Wednesday, July 13, 2011

Key Elements of Educational Games

As mentioned in a previous post, I asked educators to choose 5 elements they felt were most important to make an effective learning game. I threw out a few suggestions, but encouraged respondents to add to my list.

The two features that tied for first place were "engages students and gets them excited about learning" and "explicit goal (win objective) and a clear map for achieving that goal." This second winning feature isn't something I had in my list. I posed this question in three different online communities, and this second feature was mentioned (unprompted) in each of the three communities.

The full list of features mentioned as key for learning games are listed below.
    •    Engages students and gets them excited about learning (tied for first)
    •    Explicit goal (win objective) and a clear map for achieving that goal (tied for first)
Provides instructive feedback (tied for second)
Adapts to student performance (tied for second)
Requires students to use reasoning skills rather than simply answering factual questions. (tied for second)
Some levels require collaboration with other students either online or in person (when possible)
Set in a real-world context (only if it increases transference)
Encourage further exploration and learning on the topic outside of the game environment.
Provides unlimited practice (but with different numbers/scenarios)
Pedagogy is integrated into the technology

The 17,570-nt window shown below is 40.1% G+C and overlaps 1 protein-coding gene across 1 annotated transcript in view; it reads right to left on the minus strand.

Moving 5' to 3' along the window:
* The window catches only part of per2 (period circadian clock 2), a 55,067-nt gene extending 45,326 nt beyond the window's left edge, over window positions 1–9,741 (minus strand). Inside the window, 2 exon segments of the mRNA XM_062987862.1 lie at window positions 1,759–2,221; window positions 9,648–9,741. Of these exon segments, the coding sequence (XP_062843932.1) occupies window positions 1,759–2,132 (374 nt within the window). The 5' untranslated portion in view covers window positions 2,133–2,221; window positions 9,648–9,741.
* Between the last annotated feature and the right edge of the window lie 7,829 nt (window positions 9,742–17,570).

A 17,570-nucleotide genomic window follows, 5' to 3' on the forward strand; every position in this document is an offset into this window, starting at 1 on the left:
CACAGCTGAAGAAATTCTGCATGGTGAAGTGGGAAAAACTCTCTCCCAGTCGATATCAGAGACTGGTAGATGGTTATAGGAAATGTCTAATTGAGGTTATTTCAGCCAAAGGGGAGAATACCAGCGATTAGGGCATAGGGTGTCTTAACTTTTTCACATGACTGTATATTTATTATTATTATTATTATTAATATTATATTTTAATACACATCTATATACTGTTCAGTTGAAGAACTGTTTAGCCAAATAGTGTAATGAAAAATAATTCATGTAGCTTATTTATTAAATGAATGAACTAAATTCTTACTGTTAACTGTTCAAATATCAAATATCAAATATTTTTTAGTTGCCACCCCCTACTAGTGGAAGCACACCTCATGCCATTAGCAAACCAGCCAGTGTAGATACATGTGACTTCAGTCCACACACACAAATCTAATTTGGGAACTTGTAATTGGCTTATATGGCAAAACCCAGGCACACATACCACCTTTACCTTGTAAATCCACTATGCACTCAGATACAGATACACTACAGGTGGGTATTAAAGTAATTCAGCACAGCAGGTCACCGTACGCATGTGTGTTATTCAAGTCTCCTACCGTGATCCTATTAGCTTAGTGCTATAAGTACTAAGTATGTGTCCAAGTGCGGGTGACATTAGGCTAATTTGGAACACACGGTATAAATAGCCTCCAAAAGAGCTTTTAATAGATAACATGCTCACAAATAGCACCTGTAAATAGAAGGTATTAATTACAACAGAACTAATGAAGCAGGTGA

Game mechanics are intrinsically, deeply connected to the target concepts
Customizable so students can be “assigned” activities
My original question was to choose 5 features that are important for making an effective learning game. The top five features in this list all tied for either first or second place, so I feel they are a good reflection of what educators feel are important in learning games.

In my post on Games and Engagement, I mentioned a program called iSTART that helps improve students' reading comprehension. The developers of this program added gaming elements to increase student interest and motivation. On it's own, the program was successful in improving reading comprehension, but in the long term, students got bored and disinterested. The features that they added were:
  • feedback
  • fantasy
  • personalization
  • choice
  • curiosity
On the surface, these don't appear to match what teachers chose as key elements. Based on what I've read about the program, I can say that the fantasy, personalization, and elements to arouse curiosity provided engagement. Choice and feedback is tied into the explicit goal. Students choose what activities to work on knowing the goal and receive feedback based on their performance. Prior to adding the gaming features, the program already provided instructive feedback, adapted to student performance, and required reasoning skills.

Interestingly, the program already included most of the other elements teachers chose as important which gives you some idea of why the program was initially successful from the start. Adding the other more visually obvious gaming features focused more an engagement--the key element that keeps students interested long term.

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